“News Flash: shipping is hard. Reuters reports that LG’s planned Android tablet will be later than expected because LG hasn’t figured out how to build an Android tablet yet. Daring Fireball points out that this buys LG’s VP of mobile marketing, Chang Ma, some more time to look silly.
Here’s a shocker: the product you send out the door will probably come later, and with fewer features, than you intended. Time runs out. Unexpected complications arise. Bugs overwhelm the team. Your partner invalidates your plans. Something’s got to give. You need to either take something out, or wait longer. But if you’ve spent months blowing smoke, now everyone is waiting longer.
The problem with talking smack is you immediately put yourself on the clock. You almost guarantee public disappointment when the product does not ship as (or when) promised. If you just shut your mouth and let the product speak for itself—once you actually have a product—then there’s a much better chance for people to be pleasantly surprised. Some companies understand this. Others clearly do not.”
[from Apple Outsider]
Well stated. I have a feeling that there will be many wannbe tablets that face the same music as LG.
Excellent insight into the smartphone “wars” I really could not agree more.
via Elia Insider
Don’t miss this excellent article from TechCrunch’s MG Siegler on Android & Openness.
“It’s too bad, but there is now a very real risk that the carriers are going to exploit the open system Google set up in order to create a new version of the bulls**t proprietary ecosystems that they had before the iPhone came along and turned the market on its side.
And it’s not just Verizon, it’s all the carriers. One of the great features of Android is that you can install apps without going through an app store, right? Well, not if you have an a Motorola Backflip or a HTC Aria running on AT&T — they’ve locked this feature down. How? Thanks to the open Android OS.
Oh, and how about tethering? It’s one of the truly great features of Android 2.2, right? Well, not if you have a carrier that doesn’t want to support it. Google has to defer to them to enable their own native OS feature. It’s such an awesome feature — in the hands of Google. Once the carriers get their hands on it — not so much.”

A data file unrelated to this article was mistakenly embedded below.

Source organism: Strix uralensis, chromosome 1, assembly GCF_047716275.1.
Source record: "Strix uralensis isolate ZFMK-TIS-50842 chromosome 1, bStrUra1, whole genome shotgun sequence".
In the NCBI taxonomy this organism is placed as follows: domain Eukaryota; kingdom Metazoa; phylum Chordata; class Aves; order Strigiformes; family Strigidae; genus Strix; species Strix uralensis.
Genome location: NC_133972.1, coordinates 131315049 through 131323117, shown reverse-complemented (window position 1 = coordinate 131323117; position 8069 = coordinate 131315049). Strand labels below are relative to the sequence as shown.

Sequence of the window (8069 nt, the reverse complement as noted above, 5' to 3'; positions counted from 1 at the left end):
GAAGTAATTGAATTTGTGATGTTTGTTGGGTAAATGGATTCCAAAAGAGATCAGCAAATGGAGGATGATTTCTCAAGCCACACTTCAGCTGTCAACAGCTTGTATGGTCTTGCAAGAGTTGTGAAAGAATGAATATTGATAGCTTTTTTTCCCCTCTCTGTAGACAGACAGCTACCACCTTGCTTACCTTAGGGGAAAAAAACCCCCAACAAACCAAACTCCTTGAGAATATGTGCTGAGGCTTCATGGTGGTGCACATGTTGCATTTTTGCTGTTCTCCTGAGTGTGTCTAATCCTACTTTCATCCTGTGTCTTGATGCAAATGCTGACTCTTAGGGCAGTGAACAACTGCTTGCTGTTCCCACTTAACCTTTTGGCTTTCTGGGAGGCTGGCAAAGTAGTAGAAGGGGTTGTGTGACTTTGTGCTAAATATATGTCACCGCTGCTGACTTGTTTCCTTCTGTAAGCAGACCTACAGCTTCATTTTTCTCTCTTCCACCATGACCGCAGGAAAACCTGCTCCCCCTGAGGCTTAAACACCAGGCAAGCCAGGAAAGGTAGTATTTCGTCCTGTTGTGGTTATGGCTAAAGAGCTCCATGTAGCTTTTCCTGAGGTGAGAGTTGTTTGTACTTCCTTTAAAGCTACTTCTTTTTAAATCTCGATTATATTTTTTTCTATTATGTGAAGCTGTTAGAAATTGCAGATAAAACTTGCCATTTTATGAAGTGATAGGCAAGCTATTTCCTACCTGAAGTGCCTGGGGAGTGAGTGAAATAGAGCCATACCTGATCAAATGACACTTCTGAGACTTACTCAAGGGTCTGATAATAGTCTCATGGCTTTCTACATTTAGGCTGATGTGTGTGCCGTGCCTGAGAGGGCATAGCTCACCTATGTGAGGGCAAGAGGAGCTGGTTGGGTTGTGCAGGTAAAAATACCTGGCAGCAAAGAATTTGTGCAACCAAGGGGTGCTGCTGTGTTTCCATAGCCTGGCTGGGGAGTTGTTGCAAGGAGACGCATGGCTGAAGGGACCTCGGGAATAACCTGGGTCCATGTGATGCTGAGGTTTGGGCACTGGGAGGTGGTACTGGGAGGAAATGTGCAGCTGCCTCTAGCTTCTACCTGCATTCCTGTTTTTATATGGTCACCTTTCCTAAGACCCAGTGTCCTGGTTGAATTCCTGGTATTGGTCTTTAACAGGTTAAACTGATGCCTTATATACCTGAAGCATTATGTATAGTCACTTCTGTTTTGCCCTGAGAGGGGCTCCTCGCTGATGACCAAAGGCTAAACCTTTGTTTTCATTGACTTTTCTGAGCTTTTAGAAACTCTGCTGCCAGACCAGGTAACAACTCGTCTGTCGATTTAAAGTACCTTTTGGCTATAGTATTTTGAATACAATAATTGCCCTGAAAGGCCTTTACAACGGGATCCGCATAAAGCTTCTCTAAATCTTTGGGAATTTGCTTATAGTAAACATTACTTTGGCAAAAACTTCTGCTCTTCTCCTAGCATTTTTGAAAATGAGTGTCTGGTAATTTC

Point is a truly open mobile device is a fallacy at this point. Apple’s may be “closed” but at least you know what you’re getting. Yes, which at times seems to include screwed by AT&T (yep, still bitter about the data plan changes and the extra fee to tether my iPhone) I digress… My biggest issue with Android OS is that, thanks to the manufacturers and the carriers, there are way too many flavors of Android out there. It’s confusing to consumers who aren’t tech savvy. I agree that Android as a pure OS is fine. Unfortunately you’ll never see a pure version unless you have the knowledge to root it yourself. Apple is always being knocked as the “hype machine” well this is just a reminder that if you’re interested in an Android device because of its “openness” the hype goes both ways.
Apparently the cry from many doubters of “it’s just big iPhone/Touch” after the debut of the iPad has fallen on deaf ears. iPad is a runaway success and everyone wants a piece of the Apple pie. There are many tablet/slate devices in the works and it looks like Sammy’s Galaxy Tab will be one of the first out of the gate. My only real knock is that the physical design looks almost exactly like the iPad. I guess imitation is the way Sammy is poising themselves to make this “new platform” fly. Personally I think they should have gone another route and designed a product that sets itself apart from the iPad.
“Samsung’s Galaxy Tab has once again surfaced online via unofficial channels…” [via Engadget]
“If Adobe can’t make its mobile plug-in work effectively with all Flash content, it needs to at least warn users and give them the option to cancel before it downloads and attempts to play a game or video that isn’t compatible with Flash Player 10.1 for phones. Popping up a cryptic message that says “this video isn’t optimized for mobile” after it starts buffering is not acceptable.
More importantly, Adobe needs to have a better answer to whether or not Flash is still relevant in a world where other technologies have rapidly started displacing it. Based on my early experience with Flash Player 10.1 for mobile, it could soon join the floppy drive in the tech graveyard, something else Steve Jobs helped kill.”
[from: "Mobile Flash Fail: Weak Android Player Proves Jobs Right" by Avram Piltch @ Laptop]